In Leen Times A R Dance continues the story from Narrow Marsh of William and Abigail Daniels. The Daniels are married with a successful business and their adversary, the wealthy Sir Josiah Sidmouth has been transported to Van Diemen’s Land. Life is looking good but …
Industrial Revolution and Social Unrest in 19th Century Nottingham
The nineteenth century was a time of great opportunity and changes in society but it also brought social unrest. The ordinary man and woman had rising expectations and wished to share in the growing prosperity. At the same time many who held power wanted to hang on to their privilege; sometimes at any cost. But times were changing.
In this context the Daniels typify the social mobility that new technology was bringing but they, William especially, did not lose sight of their roots. His rise and especially his marriage to Abigail had created resentment, even vengefulness, in the mind of Sir Josiah Sidmouth. Sdimouth's time as a convict in Australia had nurtured his obsession and he was plotting his return and revenge on the Daniels.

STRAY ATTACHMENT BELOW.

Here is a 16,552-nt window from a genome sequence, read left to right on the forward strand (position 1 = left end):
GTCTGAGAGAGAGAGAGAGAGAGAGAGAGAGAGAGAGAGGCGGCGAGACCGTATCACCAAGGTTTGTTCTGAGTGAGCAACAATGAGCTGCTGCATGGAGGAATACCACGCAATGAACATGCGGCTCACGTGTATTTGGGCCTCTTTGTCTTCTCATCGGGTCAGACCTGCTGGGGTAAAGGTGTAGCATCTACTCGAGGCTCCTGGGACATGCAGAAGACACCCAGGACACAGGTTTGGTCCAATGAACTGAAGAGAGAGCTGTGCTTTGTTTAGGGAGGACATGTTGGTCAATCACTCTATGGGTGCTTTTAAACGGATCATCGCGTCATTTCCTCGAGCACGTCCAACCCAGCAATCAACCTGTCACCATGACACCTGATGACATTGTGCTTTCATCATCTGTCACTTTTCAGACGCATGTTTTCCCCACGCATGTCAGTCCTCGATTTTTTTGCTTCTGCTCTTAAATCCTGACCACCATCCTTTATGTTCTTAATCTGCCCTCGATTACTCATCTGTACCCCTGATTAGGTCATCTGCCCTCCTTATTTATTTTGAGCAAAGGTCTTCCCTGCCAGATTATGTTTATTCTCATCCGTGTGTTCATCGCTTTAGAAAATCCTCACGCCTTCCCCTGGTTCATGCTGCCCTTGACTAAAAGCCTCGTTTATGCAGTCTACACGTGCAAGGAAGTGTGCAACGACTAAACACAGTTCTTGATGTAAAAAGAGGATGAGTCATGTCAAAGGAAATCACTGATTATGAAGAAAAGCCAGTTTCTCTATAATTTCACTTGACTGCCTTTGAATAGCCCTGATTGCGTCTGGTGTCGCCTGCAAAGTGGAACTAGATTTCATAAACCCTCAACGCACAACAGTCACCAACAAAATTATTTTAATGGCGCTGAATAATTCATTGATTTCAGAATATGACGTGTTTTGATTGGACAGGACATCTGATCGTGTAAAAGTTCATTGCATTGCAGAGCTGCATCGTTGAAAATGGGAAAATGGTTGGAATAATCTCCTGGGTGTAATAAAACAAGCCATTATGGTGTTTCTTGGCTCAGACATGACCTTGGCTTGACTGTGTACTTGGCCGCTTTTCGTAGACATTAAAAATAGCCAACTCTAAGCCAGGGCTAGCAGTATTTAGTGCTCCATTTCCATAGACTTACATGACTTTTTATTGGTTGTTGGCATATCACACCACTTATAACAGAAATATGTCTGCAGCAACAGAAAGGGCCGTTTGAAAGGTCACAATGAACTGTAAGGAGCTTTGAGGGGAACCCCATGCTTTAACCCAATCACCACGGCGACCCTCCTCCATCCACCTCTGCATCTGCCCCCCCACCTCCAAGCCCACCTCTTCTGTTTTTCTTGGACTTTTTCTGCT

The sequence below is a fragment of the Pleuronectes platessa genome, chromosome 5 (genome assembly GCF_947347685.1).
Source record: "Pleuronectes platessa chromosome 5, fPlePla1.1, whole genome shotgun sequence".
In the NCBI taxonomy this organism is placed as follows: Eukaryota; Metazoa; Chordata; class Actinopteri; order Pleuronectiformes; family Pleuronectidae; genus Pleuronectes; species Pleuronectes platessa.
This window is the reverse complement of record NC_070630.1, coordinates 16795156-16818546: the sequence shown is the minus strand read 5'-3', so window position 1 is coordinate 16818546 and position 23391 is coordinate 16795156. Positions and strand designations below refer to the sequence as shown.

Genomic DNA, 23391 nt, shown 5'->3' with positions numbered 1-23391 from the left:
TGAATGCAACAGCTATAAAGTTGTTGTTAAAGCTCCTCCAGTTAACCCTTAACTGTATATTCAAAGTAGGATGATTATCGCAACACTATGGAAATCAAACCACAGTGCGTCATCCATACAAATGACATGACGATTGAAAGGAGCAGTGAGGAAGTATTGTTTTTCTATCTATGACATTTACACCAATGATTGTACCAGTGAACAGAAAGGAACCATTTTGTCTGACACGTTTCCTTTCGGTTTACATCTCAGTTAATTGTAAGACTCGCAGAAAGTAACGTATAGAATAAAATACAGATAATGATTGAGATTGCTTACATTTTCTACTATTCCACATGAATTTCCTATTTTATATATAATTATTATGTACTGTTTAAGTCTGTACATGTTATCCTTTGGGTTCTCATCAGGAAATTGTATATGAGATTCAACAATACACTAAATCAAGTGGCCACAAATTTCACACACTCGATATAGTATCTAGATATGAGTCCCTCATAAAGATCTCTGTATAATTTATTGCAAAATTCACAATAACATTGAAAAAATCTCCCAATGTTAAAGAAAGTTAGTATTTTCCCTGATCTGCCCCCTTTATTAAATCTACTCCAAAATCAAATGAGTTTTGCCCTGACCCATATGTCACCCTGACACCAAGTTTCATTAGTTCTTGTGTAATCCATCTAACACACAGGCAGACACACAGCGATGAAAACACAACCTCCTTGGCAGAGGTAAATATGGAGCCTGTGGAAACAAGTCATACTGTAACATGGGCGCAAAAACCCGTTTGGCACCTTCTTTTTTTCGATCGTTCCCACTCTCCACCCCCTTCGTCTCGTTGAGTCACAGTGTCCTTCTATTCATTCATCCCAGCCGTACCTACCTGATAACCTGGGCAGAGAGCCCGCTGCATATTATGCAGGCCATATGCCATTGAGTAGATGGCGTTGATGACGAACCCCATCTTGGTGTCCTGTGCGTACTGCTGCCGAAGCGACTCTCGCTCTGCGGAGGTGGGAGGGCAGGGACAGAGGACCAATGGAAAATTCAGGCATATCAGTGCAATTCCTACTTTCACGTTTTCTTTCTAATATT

Abigail’s brother had never accepted William and he remained a friend of Josiah Sidmouth.Together they worked to return Sidmouth back to England to resume his privileged life. In the British Empire of the nineteenth century wealth and title opened doors and undermined justice. Sidmouth was not afraid of using such powers to get back home and to continue his vendetta.
History and a Good Yarn
Although Leen Times will stand alone as a storythe reader will benefit from, having read Narrow Marsh first. The main characters are more fully developed in the first book but that does not detract from the tale. Alan Dance does an excellent job of making the reader care about what happens to his characters.
The story moves along at a good pace and the historical context is well developed without getting in the way. For the reviewer who grew up and is now back living in Nottingham many of the historical locations are recognisably based on buildings and places that still survive.
Some readers may be a bit picky about some minor points of writing style, or editing, but they do not intrude even for this rather pedantic reviewer. Leen Times is a more polished piece of writing than Narrow Marsh which itself was a good tale. Leen Times does Alan Dance’s undoubted talent as a story teller justice.
Leen Times will have a special appeal to readers who know Nottingham but readers elsewhere should not see it as merely a local tale. It represents the Britain at a time of major political and social upheaval and similar stories were repeated all across the country. It is a good read with a realistic setting and as such, it should appeal to all readers of historical fiction.
Leen Times (2011, ISBN: 978-0-9558133-1-3) by A R Dance is published by Arundel Books at £7.99.